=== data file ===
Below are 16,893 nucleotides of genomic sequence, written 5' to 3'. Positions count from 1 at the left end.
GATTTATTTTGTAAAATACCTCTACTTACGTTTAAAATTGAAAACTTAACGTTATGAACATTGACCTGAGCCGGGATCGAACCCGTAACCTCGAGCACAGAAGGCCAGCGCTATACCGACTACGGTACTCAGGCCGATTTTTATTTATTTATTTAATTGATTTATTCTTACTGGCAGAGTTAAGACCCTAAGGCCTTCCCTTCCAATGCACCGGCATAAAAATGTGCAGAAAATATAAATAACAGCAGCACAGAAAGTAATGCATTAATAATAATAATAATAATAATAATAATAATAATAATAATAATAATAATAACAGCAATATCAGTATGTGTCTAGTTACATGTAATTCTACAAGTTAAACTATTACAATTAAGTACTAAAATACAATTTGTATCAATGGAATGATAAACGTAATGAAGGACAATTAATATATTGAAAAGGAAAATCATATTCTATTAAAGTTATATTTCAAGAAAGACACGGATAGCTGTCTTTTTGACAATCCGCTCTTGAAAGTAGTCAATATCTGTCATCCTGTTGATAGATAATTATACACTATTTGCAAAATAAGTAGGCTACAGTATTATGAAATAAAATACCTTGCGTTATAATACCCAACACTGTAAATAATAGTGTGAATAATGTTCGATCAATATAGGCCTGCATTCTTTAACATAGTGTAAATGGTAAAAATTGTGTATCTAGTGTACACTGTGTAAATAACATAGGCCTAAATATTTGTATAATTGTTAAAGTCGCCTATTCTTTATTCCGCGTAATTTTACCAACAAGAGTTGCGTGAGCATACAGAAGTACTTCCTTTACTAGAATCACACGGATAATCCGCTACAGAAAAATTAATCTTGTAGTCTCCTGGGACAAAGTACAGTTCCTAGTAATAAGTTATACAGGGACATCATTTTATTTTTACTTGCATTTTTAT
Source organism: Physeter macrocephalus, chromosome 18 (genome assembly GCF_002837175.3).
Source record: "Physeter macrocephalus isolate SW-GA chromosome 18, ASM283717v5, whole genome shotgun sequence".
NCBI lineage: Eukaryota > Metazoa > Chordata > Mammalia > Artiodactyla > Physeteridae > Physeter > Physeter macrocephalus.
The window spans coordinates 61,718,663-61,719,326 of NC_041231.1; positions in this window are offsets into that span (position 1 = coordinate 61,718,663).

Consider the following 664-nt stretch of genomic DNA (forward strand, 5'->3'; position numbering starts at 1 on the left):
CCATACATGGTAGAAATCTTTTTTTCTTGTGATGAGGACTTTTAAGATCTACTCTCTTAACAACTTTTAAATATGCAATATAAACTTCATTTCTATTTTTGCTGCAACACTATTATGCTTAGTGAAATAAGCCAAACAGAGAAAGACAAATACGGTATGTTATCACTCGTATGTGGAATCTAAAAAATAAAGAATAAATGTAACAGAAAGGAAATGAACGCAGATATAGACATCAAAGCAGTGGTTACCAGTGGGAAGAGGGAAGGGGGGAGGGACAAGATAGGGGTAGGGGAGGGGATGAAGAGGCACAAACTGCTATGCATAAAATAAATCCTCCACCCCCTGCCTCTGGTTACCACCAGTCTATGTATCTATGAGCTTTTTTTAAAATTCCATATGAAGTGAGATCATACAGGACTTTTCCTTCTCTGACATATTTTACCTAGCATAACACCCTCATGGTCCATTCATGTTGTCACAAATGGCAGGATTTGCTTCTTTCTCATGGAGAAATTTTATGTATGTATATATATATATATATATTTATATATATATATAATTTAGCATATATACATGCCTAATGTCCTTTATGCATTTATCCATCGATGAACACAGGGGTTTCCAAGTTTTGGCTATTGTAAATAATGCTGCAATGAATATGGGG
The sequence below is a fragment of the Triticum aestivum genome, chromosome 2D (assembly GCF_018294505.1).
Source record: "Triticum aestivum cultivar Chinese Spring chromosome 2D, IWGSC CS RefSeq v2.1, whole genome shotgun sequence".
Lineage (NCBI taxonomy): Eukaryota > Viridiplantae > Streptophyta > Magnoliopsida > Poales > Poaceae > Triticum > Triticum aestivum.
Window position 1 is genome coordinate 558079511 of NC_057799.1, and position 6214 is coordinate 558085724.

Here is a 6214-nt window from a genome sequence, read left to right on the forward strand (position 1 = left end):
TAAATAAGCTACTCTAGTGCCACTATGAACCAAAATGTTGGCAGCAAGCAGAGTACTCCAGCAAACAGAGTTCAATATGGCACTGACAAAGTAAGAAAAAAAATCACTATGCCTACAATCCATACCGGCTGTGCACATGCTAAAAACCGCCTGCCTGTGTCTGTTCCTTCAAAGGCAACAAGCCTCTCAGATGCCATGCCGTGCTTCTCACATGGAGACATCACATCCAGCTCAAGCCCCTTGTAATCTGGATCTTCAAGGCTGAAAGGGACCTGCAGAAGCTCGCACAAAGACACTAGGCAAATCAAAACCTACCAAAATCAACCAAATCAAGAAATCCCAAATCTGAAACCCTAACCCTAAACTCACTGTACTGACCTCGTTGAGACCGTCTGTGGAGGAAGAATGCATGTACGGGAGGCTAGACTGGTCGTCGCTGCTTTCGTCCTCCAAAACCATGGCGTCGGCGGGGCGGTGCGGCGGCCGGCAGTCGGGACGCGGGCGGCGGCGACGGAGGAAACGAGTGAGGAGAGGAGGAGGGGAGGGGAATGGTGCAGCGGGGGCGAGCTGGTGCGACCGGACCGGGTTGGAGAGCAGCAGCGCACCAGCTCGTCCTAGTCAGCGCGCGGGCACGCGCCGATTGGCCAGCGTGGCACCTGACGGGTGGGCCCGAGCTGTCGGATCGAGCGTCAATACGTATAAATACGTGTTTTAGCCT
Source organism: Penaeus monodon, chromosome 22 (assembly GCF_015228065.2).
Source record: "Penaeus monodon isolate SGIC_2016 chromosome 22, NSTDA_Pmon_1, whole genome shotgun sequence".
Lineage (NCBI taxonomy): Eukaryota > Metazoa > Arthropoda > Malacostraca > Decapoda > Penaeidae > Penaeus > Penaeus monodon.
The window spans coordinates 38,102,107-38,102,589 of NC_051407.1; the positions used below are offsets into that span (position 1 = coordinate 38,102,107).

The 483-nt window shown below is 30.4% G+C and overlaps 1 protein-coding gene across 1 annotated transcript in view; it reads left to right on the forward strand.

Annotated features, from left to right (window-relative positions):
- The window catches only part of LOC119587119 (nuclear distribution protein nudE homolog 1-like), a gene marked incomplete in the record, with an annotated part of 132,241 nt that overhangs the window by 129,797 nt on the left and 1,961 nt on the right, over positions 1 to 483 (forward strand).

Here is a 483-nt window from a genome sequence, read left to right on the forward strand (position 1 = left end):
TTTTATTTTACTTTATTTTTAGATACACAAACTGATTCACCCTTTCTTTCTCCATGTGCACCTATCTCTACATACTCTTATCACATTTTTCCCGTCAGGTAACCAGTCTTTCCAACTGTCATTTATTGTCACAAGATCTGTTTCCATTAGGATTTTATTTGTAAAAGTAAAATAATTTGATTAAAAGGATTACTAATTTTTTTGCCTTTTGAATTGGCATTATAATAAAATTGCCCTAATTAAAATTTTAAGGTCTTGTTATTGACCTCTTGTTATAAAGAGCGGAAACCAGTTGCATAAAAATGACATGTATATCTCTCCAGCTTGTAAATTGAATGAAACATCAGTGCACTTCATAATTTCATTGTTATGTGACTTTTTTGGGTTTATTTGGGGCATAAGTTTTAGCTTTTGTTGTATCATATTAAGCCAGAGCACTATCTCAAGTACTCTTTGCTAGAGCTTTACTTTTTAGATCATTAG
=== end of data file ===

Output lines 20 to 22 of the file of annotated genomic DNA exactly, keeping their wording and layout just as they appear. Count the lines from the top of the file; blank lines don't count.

Annotated features, from left to right (window-relative positions):
- The window catches only part of LOC119587119 (nuclear distribution protein nudE homolog 1-like), a gene marked incomplete in the record, with an annotated part of 132,241 nt that overhangs the window by 129,797 nt on the left and 1,961 nt on the right, over positions 1 to 483 (forward strand).

Here is a 483-nt window from a genome sequence, read left to right on the forward strand (position 1 = left end):